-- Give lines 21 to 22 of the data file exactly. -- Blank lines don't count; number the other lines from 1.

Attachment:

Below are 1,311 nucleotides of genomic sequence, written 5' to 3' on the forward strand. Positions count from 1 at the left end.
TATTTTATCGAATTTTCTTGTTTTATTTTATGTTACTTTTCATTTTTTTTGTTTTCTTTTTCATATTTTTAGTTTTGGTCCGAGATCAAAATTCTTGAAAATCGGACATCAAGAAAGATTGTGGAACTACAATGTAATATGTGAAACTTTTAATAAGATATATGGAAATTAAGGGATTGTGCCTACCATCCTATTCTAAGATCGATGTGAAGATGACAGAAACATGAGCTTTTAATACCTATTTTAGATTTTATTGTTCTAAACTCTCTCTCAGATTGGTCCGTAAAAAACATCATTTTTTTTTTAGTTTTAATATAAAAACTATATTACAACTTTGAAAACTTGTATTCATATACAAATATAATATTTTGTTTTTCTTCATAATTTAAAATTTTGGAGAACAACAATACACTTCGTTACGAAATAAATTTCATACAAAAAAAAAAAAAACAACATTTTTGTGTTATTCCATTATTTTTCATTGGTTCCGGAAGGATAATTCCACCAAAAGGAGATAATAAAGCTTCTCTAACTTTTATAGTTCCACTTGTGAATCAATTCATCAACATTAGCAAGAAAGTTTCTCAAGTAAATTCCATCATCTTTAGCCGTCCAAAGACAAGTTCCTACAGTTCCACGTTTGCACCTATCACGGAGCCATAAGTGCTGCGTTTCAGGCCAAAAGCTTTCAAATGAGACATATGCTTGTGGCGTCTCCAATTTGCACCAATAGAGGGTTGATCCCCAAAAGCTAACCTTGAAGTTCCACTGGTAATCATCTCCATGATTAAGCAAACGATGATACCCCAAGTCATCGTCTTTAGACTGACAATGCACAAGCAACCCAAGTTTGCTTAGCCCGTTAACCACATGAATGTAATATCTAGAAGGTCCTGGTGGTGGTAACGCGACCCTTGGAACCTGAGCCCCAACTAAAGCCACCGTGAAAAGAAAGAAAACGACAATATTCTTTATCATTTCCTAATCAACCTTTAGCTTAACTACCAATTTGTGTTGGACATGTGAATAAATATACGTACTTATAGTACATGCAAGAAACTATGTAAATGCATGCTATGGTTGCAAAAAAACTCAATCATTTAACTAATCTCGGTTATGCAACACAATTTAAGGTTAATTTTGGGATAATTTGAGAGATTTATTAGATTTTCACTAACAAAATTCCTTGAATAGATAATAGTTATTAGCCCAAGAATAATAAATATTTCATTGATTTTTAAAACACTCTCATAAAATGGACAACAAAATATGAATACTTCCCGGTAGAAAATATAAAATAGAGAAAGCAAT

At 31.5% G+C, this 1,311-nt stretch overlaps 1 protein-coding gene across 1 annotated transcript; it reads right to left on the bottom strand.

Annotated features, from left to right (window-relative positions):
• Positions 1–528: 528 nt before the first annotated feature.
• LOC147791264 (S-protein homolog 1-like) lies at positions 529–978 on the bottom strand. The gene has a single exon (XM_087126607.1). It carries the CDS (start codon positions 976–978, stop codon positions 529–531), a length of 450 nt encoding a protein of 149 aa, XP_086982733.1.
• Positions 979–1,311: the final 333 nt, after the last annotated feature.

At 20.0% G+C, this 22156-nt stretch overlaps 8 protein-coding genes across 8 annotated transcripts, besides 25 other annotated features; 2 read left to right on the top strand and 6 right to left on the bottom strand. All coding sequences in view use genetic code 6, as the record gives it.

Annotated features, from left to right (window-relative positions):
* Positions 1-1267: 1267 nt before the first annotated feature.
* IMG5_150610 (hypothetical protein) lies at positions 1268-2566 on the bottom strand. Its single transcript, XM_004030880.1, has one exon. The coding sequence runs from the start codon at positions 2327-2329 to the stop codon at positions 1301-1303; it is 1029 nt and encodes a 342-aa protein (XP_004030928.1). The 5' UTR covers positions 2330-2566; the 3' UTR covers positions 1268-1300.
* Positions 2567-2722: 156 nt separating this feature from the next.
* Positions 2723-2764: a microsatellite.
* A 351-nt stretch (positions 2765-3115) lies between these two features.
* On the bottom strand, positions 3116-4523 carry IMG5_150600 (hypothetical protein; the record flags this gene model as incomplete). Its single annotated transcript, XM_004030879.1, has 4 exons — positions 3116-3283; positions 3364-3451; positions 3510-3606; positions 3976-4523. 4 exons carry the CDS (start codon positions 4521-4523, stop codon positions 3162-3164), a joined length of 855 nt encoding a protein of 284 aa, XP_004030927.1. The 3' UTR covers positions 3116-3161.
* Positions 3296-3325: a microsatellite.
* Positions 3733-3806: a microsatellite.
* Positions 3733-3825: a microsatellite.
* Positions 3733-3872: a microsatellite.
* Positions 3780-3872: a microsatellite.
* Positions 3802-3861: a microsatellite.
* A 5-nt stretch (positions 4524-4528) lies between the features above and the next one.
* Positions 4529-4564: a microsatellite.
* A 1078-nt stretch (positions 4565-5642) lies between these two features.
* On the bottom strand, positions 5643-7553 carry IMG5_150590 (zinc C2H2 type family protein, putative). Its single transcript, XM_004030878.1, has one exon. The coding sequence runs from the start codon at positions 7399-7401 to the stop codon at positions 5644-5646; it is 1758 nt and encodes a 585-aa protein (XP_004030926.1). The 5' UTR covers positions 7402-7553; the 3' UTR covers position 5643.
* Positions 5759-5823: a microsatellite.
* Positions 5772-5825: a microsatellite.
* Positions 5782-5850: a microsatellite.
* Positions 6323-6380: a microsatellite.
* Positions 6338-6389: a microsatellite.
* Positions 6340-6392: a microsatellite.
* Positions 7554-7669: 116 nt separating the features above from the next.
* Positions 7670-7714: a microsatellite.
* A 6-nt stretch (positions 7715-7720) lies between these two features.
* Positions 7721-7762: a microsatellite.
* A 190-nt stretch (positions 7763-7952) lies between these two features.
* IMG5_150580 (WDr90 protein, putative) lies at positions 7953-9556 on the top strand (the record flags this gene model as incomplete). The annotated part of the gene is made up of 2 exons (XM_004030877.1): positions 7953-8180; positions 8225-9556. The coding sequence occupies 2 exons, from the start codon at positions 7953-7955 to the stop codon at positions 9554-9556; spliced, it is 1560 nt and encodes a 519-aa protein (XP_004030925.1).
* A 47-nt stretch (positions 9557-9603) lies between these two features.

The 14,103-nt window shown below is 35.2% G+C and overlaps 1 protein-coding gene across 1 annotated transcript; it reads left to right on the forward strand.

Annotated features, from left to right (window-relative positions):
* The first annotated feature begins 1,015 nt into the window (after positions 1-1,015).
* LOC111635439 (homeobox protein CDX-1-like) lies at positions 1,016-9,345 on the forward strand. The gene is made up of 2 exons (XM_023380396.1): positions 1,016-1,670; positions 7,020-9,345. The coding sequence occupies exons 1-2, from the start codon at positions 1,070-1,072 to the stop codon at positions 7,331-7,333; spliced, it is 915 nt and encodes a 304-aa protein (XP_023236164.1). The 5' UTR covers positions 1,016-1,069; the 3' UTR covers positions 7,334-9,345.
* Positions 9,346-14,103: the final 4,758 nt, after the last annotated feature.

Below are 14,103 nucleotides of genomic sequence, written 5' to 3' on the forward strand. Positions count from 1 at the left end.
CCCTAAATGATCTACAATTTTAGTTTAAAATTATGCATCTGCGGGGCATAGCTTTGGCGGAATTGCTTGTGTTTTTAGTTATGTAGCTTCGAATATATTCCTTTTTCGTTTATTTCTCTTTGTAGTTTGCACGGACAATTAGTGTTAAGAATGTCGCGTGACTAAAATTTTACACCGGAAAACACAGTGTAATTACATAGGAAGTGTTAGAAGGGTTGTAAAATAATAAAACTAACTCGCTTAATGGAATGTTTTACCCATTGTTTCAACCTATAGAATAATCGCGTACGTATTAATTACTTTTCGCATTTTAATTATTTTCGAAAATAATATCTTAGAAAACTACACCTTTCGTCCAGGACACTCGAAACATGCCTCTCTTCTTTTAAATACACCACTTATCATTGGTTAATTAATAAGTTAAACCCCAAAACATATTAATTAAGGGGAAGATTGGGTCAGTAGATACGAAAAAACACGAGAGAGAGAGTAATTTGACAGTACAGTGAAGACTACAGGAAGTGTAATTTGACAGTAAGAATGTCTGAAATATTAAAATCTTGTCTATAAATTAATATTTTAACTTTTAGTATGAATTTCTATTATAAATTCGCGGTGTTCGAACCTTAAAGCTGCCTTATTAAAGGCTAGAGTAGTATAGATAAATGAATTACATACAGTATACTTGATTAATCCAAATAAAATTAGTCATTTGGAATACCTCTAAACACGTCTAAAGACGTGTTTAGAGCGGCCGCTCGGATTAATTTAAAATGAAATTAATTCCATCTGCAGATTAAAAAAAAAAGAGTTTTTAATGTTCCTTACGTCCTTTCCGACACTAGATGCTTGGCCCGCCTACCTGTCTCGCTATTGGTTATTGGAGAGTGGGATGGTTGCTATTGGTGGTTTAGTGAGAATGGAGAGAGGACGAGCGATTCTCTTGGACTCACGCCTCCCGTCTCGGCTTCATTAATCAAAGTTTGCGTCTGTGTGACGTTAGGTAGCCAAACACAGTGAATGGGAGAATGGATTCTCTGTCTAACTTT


* Positions 3802-3861: a microsatellite.
* A 5-nt stretch (positions 4524-4528) lies between the features above and the next one.